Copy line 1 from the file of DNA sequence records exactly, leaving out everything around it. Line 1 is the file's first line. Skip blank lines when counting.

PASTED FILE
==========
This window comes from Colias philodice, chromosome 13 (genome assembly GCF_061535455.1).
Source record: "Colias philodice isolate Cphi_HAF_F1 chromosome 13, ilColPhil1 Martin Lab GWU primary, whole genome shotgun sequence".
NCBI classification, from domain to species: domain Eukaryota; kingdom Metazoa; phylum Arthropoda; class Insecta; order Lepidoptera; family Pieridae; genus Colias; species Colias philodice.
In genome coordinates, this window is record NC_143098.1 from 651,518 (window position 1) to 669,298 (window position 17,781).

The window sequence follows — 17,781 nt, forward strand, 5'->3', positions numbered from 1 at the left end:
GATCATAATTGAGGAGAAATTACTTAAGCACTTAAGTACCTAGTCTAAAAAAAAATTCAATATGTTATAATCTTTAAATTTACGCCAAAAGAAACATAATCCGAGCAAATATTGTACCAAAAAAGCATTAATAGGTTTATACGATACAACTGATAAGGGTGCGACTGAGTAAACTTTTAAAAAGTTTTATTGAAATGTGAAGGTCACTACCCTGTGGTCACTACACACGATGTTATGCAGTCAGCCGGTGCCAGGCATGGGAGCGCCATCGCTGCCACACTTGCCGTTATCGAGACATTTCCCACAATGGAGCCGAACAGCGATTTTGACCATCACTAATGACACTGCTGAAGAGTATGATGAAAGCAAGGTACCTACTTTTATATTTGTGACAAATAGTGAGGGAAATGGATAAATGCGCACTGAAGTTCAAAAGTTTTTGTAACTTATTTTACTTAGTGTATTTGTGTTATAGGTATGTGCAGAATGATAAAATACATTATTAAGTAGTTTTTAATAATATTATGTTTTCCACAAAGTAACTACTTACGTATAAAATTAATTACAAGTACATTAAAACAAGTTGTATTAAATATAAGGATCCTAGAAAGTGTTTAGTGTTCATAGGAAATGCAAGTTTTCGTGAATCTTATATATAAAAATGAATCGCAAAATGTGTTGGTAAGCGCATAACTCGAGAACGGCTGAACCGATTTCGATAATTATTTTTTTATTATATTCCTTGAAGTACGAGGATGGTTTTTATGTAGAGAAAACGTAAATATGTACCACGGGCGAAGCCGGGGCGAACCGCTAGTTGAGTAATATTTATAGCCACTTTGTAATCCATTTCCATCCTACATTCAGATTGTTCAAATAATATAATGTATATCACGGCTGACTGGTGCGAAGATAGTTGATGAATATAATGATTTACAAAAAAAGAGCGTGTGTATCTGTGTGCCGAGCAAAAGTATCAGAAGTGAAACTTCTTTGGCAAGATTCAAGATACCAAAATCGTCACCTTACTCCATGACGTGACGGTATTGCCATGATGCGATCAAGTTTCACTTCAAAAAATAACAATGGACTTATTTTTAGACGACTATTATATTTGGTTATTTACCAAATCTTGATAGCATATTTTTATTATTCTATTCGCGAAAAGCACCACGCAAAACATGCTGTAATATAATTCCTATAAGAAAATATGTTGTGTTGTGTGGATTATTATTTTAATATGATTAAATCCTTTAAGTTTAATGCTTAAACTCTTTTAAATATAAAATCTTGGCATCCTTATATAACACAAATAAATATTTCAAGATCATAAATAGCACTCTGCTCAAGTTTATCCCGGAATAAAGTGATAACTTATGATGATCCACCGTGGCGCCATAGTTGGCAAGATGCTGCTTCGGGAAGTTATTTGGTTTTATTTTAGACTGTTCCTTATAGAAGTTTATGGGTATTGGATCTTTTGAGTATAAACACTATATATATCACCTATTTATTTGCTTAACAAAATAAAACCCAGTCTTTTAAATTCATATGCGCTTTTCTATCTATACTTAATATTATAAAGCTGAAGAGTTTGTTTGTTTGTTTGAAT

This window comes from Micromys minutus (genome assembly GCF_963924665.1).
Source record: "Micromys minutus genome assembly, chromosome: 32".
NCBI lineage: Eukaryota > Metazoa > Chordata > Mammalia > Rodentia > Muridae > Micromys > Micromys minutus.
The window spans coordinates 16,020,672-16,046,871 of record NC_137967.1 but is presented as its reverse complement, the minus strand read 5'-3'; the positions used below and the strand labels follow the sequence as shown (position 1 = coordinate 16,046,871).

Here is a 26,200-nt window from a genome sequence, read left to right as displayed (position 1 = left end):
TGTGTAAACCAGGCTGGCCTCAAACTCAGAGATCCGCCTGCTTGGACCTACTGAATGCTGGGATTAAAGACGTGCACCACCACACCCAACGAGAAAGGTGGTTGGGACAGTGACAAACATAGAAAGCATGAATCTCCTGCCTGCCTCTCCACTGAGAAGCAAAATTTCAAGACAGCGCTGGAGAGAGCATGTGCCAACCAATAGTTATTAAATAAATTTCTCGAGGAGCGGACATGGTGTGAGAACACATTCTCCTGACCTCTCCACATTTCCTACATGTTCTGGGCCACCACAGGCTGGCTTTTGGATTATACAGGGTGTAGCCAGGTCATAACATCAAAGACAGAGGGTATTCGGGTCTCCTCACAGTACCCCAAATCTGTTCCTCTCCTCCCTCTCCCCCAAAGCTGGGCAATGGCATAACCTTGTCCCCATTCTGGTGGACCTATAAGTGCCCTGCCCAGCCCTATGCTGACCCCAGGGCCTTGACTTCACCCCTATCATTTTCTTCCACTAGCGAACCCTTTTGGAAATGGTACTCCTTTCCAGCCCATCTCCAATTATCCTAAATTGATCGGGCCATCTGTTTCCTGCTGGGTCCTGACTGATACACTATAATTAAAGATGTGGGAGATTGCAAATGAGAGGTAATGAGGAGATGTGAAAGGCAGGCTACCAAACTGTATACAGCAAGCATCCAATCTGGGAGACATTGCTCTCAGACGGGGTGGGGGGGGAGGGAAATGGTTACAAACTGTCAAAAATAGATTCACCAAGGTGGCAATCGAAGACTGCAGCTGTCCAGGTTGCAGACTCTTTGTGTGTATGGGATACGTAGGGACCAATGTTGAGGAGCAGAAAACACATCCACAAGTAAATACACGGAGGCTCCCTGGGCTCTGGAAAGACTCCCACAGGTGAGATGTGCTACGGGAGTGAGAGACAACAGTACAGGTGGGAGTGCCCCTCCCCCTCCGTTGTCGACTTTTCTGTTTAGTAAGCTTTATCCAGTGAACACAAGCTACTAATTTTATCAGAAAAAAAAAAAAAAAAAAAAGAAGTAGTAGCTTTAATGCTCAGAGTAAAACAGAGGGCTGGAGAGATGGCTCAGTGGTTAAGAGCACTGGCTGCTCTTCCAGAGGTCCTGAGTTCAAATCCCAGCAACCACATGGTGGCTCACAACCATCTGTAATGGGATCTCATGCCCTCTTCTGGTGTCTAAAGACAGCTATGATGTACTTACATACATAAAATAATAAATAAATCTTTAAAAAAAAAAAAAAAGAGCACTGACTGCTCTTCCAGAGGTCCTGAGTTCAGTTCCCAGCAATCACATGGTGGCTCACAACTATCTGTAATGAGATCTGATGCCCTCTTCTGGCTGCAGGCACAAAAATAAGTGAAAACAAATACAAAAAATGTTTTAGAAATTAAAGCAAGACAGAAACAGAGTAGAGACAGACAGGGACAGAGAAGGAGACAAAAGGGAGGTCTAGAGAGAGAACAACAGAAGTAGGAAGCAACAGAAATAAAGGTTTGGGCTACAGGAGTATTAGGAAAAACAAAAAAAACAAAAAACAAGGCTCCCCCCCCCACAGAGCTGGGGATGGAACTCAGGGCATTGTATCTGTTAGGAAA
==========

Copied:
This window comes from Colias philodice, chromosome 13 (genome assembly GCF_061535455.1).